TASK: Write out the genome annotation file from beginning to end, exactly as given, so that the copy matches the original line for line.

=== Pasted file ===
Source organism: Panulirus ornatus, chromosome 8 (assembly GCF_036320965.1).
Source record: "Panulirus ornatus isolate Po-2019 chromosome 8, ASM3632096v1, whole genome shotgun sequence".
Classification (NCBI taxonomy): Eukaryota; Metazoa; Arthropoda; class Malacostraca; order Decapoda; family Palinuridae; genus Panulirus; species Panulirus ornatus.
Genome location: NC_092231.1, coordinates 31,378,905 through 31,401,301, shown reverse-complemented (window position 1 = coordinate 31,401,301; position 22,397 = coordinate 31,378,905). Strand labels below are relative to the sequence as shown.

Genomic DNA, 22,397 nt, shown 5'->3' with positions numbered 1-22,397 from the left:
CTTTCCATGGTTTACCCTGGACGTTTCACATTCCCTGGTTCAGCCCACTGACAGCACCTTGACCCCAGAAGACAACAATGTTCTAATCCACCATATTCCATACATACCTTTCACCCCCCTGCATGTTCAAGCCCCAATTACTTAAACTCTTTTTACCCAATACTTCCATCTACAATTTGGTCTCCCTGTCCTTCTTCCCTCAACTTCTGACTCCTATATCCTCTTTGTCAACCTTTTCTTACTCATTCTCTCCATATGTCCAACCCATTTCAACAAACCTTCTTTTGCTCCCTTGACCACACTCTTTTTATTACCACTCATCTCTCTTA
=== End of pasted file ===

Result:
Source organism: Panulirus ornatus, chromosome 8 (assembly GCF_036320965.1).
Source record: "Panulirus ornatus isolate Po-2019 chromosome 8, ASM3632096v1, whole genome shotgun sequence".
Classification (NCBI taxonomy): Eukaryota; Metazoa; Arthropoda; class Malacostraca; order Decapoda; family Palinuridae; genus Panulirus; species Panulirus ornatus.
Genome location: NC_092231.1, coordinates 31,378,905 through 31,401,301, shown reverse-complemented (window position 1 = coordinate 31,401,301; position 22,397 = coordinate 31,378,905). Strand labels below are relative to the sequence as shown.

Genomic DNA, 22,397 nt, shown 5'->3' with positions numbered 1-22,397 from the left:
CTTTCCATGGTTTACCCTGGACGTTTCACATTCCCTGGTTCAGCCCACTGACAGCACCTTGACCCCAGAAGACAACAATGTTCTAATCCACCATATTCCATACATACCTTTCACCCCCCTGCATGTTCAAGCCCCAATTACTTAAACTCTTTTTACCCAATACTTCCATCTACAATTTGGTCTCCCTGTCCTTCTTCCCTCAACTTCTGACTCCTATATCCTCTTTGTCAACCTTTTCTTACTCATTCTCTCCATATGTCCAACCCATTTCAACAAACCTTCTTTTGCTCCCTTGACCACACTCTTTTTATTACCACTCATCTCTCTTA